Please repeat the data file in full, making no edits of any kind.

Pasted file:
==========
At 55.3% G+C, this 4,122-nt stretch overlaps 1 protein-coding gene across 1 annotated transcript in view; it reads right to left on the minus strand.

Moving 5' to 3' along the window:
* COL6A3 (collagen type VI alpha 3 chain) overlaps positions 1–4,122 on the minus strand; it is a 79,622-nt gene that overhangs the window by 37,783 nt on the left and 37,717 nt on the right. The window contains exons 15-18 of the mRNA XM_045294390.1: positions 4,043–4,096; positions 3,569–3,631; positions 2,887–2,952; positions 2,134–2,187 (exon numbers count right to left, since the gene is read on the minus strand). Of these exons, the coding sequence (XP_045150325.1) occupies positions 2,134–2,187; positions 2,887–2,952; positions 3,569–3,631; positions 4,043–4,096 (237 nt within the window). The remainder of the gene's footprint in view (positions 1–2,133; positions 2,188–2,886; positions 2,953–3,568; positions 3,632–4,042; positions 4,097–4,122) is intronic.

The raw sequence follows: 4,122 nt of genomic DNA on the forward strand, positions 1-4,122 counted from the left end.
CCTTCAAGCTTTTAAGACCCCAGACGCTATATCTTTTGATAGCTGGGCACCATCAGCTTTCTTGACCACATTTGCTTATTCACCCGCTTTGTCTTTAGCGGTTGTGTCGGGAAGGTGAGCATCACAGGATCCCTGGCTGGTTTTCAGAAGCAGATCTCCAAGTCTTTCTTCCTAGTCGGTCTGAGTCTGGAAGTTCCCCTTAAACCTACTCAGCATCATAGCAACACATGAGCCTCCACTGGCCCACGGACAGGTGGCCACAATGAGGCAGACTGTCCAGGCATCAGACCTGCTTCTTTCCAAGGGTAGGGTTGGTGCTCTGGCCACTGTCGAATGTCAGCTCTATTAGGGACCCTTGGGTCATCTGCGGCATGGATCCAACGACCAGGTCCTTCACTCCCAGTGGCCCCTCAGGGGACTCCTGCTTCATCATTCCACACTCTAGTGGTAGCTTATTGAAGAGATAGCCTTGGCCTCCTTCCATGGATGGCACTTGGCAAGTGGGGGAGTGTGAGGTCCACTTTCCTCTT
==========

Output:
At 55.3% G+C, this 4,122-nt stretch overlaps 1 protein-coding gene across 1 annotated transcript in view; it reads right to left on the minus strand.

Moving 5' to 3' along the window:
* COL6A3 (collagen type VI alpha 3 chain) overlaps positions 1–4,122 on the minus strand; it is a 79,622-nt gene that overhangs the window by 37,783 nt on the left and 37,717 nt on the right. The window contains exons 15-18 of the mRNA XM_045294390.1: positions 4,043–4,096; positions 3,569–3,631; positions 2,887–2,952; positions 2,134–2,187 (exon numbers count right to left, since the gene is read on the minus strand). Of these exons, the coding sequence (XP_045150325.1) occupies positions 2,134–2,187; positions 2,887–2,952; positions 3,569–3,631; positions 4,043–4,096 (237 nt within the window). The remainder of the gene's footprint in view (positions 1–2,133; positions 2,188–2,886; positions 2,953–3,568; positions 3,632–4,042; positions 4,097–4,122) is intronic.

The raw sequence follows: 4,122 nt of genomic DNA on the forward strand, positions 1-4,122 counted from the left end.
CCTTCAAGCTTTTAAGACCCCAGACGCTATATCTTTTGATAGCTGGGCACCATCAGCTTTCTTGACCACATTTGCTTATTCACCCGCTTTGTCTTTAGCGGTTGTGTCGGGAAGGTGAGCATCACAGGATCCCTGGCTGGTTTTCAGAAGCAGATCTCCAAGTCTTTCTTCCTAGTCGGTCTGAGTCTGGAAGTTCCCCTTAAACCTACTCAGCATCATAGCAACACATGAGCCTCCACTGGCCCACGGACAGGTGGCCACAATGAGGCAGACTGTCCAGGCATCAGACCTGCTTCTTTCCAAGGGTAGGGTTGGTGCTCTGGCCACTGTCGAATGTCAGCTCTATTAGGGACCCTTGGGTCATCTGCGGCATGGATCCAACGACCAGGTCCTTCACTCCCAGTGGCCCCTCAGGGGACTCCTGCTTCATCATTCCACACTCTAGTGGTAGCTTATTGAAGAGATAGCCTTGGCCTCCTTCCATGGATGGCACTTGGCAAGTGGGGGAGTGTGAGGTCCACTTTCCTCTT